Firstly she seems to dismiss that Gately died of natural causes. As far as I know she’s not a medical expert, nor does she have access to more autopsy information than the rest of us. Even the Daily Telegraph point out that this is like Chris Morriss’s Brass Eye “Genetically, paedophiles have more genes in common with crabs than they do with you and me. Now that is scientific fact. There’s no real evidence for it, but it’s scientific fact.”

But more worrying is what comes next. She talks about his sexuality and clearly states she thinks there is something sleazy about his death. She points out that Gately and his partner had been out clubbing the night before. She points out they brought somebody back to their apartment. She makes accusation and innuendo that is very clearly bigoted. And implies that this caused his death. Now then Jan, it’s one thing to make unfounded medical claims that you know nothing about, but it’s another to make a thinly-veiled attack on gay relationships implying that they’re sordid, they result in drug taking and unhappiness and lead to death.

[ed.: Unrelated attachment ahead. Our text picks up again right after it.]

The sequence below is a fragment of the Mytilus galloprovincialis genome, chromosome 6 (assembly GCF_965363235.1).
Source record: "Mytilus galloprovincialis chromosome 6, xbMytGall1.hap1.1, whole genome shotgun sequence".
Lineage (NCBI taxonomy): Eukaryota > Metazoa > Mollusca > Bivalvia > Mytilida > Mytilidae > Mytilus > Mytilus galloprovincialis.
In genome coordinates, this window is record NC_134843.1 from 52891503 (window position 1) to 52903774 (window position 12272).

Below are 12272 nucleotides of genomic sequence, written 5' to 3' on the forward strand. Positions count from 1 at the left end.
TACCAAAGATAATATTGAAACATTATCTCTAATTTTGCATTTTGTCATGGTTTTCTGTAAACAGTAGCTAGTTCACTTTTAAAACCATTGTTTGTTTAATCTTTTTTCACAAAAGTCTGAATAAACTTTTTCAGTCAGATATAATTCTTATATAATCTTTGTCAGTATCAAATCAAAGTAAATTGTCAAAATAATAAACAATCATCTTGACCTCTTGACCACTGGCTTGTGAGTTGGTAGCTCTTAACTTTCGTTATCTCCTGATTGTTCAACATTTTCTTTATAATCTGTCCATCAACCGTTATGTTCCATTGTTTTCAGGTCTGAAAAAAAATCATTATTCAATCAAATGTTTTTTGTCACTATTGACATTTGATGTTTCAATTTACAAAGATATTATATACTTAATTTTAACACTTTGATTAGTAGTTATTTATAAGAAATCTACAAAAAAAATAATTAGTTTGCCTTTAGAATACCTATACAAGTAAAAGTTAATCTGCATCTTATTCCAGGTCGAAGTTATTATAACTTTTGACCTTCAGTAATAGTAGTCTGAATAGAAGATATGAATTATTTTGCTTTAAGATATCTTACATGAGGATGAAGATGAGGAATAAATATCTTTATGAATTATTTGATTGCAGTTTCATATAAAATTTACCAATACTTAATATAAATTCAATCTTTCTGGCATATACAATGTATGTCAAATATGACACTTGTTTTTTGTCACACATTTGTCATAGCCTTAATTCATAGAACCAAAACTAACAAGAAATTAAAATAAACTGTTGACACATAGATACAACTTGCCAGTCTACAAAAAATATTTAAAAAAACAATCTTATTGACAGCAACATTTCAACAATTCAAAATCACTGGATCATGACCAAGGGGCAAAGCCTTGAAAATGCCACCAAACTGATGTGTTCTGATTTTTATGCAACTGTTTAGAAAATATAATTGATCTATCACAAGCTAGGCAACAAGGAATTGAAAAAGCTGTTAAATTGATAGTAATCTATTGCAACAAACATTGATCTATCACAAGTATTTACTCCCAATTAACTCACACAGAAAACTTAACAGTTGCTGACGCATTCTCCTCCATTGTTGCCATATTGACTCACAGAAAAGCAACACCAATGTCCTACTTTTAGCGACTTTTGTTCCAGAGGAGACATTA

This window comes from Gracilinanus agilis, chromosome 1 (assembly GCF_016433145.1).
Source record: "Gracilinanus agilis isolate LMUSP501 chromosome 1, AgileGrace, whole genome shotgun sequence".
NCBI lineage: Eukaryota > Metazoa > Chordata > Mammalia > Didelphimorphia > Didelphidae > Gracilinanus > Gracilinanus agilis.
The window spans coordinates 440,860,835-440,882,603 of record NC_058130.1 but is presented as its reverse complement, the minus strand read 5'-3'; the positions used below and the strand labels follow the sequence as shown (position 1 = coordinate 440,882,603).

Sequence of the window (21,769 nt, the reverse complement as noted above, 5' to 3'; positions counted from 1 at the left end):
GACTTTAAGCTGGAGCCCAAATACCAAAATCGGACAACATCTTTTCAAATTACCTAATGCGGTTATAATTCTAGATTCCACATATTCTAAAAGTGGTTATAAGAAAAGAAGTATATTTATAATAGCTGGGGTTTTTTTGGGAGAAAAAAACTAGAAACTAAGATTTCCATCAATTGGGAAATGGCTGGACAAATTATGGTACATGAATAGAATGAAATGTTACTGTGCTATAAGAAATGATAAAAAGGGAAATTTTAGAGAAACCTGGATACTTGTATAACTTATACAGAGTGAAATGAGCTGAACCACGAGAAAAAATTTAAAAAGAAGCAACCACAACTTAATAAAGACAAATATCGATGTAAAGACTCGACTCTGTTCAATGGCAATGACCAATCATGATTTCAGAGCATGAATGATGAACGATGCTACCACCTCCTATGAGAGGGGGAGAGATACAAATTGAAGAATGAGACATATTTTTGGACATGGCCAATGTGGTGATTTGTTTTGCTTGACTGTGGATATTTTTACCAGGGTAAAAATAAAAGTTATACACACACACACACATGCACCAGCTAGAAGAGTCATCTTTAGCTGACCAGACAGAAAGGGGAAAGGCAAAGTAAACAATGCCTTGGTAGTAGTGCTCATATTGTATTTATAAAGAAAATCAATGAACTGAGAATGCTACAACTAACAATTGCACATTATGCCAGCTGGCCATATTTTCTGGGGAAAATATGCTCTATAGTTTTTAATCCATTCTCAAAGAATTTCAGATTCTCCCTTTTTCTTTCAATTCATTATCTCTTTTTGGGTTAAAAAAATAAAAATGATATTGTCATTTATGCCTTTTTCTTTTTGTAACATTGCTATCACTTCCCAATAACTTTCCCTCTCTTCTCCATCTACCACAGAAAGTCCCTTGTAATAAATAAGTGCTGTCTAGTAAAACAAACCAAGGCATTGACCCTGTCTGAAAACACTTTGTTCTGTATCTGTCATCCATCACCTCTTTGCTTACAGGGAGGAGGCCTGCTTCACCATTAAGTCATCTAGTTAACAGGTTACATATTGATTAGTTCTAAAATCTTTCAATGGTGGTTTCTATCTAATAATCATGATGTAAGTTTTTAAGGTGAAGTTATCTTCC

Finally she concludes that Gately’s death “strikes another blow to the happy-ever-after myth of civil partnerships”. (I don’t know who she’s aiming this at. Has somebody said that Civil-Partnerships are more likely to be happy-ever-after than heterosexual marriages?) She links Gately’s death to that of Matt Lucas’s former partner. There’s a clear underlying tone that implies gay relationships are the cause of unhappiness and – well – death.